Will .nl pass the six million marker?

Business websites driving growth

A decade or so back, we were celebrating one milestone after another here at SIDN: two million .nl domain names, then three million, then four. However, it's now seven years since we last passed a million marker. Growth has slowed in recent years, but we did recently reach 5.9 million, prompting the question: is the .nl domain on course for six million names?

Pessimism born of economic crisis

To be honest, back in 2012, I couldn't see us ever getting to six million. At that time, the global economic crisis was at its peak, and growth of our national domain had levelled off. People were saying that Facebook and apps would make websites redundant. And the mood wasn't helped by the Dutch football team crashing out of the European championships. On top of that, market penetration was already higher in the Netherlands (49%) than almost anywhere else. But the crisis eventually passed and the outlook began to change.

Healthy e-commerce climate

The main reason for .nl doing so well is the e-commerce climate in the Netherlands. Conditions are highly conducive to growth. A very wide variety of Dutch enterprises do business on line. Including firms in sectors that you wouldn't necessarily associate with e-commerce. In most other European countries, businesses tend to start without an internet presence, whereas most Dutch start-ups go for a website straightaway.

Record number of new businesses

Another significant factor is that the number of businesses keeps growing. While the crisis gave us the phenomenon of 'forced start-ups', we now see many people choosing to try a business venture. The number of start-ups is increasing year-on-year. The Chamber of Commerce recently reported that 2019 is already a record year, with more than 160,000 new enterprises. The popularity of going into business probably explains why Facebook and apps have had little negative impact on demand for websites and domain names. Social media may have more or less stifled demand for personal websites, but that has been more than offset by growing demand from the business community.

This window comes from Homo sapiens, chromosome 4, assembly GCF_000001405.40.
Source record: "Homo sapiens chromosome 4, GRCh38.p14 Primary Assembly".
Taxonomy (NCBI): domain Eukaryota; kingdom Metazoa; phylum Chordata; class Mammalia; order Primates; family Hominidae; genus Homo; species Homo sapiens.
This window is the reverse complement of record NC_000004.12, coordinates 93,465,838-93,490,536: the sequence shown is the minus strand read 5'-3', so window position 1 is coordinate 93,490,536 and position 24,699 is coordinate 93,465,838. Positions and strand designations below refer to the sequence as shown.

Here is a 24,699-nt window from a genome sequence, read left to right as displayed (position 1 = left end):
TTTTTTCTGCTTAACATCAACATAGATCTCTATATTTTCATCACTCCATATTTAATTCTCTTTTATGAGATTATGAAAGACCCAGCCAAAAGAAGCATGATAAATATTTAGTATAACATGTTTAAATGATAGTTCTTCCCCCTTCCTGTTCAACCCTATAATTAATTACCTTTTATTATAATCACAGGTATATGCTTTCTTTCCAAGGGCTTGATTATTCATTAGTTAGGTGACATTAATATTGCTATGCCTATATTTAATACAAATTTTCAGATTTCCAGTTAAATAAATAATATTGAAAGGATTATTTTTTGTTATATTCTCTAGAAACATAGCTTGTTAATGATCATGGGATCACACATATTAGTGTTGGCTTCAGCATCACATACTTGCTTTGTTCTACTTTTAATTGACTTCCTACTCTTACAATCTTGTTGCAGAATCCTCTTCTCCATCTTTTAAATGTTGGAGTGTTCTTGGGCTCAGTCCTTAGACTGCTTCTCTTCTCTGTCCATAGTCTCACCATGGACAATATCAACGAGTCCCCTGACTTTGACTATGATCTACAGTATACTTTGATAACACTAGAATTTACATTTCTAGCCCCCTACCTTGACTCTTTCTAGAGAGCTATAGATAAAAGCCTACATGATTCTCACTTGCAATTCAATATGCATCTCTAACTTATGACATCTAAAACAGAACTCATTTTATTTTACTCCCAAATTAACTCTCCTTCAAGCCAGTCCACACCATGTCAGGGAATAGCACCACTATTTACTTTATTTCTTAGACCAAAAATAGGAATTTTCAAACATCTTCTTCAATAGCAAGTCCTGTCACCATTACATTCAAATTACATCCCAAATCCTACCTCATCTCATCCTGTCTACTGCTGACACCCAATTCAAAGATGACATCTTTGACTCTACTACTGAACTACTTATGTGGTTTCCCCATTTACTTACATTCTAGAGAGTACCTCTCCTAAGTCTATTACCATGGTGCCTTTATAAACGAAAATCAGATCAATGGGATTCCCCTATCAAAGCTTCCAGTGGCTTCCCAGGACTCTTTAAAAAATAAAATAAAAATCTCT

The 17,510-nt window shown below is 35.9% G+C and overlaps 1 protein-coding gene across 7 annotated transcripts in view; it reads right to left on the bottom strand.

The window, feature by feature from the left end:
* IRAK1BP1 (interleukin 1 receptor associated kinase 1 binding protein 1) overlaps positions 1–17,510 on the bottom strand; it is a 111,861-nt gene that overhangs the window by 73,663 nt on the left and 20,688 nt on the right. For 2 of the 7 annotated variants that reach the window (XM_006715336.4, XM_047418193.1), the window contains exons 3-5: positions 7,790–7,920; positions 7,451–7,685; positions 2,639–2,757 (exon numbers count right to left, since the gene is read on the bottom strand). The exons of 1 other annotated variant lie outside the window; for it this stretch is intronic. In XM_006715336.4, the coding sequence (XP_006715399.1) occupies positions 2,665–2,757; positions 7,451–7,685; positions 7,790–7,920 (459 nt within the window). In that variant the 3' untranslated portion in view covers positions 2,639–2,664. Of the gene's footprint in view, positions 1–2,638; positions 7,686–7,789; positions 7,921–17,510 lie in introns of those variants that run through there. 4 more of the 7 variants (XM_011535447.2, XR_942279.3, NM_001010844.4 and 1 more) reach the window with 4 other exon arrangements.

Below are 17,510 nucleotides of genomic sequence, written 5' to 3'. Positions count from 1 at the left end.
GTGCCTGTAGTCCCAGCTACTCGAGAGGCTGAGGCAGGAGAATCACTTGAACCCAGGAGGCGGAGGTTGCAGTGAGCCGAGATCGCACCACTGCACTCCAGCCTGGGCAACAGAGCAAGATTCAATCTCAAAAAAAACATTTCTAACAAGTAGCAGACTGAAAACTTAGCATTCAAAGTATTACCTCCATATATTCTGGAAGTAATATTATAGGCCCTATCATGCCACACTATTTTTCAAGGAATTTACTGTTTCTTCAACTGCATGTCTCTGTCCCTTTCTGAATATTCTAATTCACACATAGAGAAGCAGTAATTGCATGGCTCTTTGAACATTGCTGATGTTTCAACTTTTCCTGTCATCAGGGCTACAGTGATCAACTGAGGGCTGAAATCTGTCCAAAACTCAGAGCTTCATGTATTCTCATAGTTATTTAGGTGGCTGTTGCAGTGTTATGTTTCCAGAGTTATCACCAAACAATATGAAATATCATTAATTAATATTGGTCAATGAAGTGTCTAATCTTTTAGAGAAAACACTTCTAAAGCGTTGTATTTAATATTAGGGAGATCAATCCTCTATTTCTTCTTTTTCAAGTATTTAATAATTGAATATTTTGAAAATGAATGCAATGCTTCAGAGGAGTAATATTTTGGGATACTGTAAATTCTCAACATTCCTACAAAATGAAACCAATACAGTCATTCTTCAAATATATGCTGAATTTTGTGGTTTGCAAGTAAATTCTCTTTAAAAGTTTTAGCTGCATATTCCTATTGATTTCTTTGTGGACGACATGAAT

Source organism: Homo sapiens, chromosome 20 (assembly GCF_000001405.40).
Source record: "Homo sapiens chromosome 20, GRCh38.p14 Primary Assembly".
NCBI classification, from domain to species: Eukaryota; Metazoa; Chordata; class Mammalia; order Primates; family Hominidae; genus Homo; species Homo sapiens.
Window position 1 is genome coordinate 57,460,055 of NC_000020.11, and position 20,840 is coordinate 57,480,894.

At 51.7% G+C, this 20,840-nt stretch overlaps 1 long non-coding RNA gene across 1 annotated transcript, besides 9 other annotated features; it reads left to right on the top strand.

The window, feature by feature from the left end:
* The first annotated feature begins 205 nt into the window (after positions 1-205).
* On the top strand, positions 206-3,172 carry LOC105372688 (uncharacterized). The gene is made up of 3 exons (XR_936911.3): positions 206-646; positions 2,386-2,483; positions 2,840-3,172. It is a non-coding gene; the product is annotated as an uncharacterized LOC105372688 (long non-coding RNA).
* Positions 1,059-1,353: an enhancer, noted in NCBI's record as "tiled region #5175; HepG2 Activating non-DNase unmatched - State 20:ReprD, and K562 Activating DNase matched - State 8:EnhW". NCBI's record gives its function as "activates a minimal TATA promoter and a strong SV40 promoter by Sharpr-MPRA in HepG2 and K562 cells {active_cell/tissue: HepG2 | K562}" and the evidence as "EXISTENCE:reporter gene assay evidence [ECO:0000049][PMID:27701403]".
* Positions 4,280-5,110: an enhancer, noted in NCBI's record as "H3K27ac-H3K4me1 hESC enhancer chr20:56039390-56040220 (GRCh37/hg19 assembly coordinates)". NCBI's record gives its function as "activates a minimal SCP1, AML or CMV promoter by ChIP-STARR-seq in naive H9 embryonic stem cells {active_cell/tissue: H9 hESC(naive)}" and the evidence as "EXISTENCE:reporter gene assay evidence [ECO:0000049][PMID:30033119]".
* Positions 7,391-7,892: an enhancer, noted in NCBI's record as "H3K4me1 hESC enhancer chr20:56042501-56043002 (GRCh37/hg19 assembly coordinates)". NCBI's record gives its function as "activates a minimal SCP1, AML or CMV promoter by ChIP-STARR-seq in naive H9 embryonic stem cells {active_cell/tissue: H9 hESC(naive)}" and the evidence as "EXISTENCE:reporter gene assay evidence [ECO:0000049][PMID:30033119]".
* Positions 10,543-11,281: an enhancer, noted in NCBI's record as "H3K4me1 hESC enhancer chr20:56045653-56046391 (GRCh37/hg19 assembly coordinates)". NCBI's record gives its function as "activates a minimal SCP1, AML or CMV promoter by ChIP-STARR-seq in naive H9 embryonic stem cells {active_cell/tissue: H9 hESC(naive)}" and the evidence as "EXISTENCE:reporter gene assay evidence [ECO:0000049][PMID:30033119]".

Demand has shifted to the business sector

Anticipated business use is now the most common reason for registering a domain name cited by private registrants aged twenty to forty, the age group responsible for most private registrations. Demand from legal entities accounts for 60 per cent of the total, and obviously almost all the registrations in question are for business use. So a grand total of 85 per cent of all registrations are for business. In the Netherlands, it's very rare for an enterprise to see social media as an alternative to having a website. Again, that's in contrast to the situation elsewhere.

Strength of the registrar community

The Dutch registrar community has also been very influential in relation to the growth of .nl. In recent years, the 1,200 .nl registrars and their resellers have managed to keep extending the lifecycle of the average domain name. As a percentage of the total number of domain names in the zone, cancellations have consistently fallen. That owes much to the quality of the .nl domain name portfolio. Compared with other extensions, a high proportion of .nl domain names are actively used for e-mail and websites. That goes a long way to explaining why .nl's share of all Dutch websites (77 per cent) is considerably bigger than its share of the domain name market (64 per cent).

Brand .nl

Finally, our steady progress towards the six million marker says a lot about the strength of the .nl brand. Since 2012, hundreds of new TLDs have been created, but none have taken a significant share of the market. And some established TLDs, such as .eu, have lost ground. Yet .nl has continued to grow. Mainly because consumers and businesses have more confidence in .nl than in other domains. That's why, when a domain name is registered, .nl is usually the first choice. Even when the registrant's preferred domain name is already taken.

Looking ahead

So, what of the future? The six-million marker is now within sight. And, while the economy does face threats (Brexit anyone?), the trend towards online business appears very firmly established. So it seems just a matter of time until the milestone ahead is passed. Nevertheless, it remains to be seen how other market trends will dictate the pace of future registrations. Small webshops are increasingly opting to use retail platforms rather than maintain independent storefronts. Meanwhile, big e-commerce players such as Coolblue are cutting back on the number of distinct brands they use. Growth of the .nl domain is currently five to ten thousand per month. At the present rate, it will therefore be more than a year before we have six million domain names. And the world can change a lot in a year.

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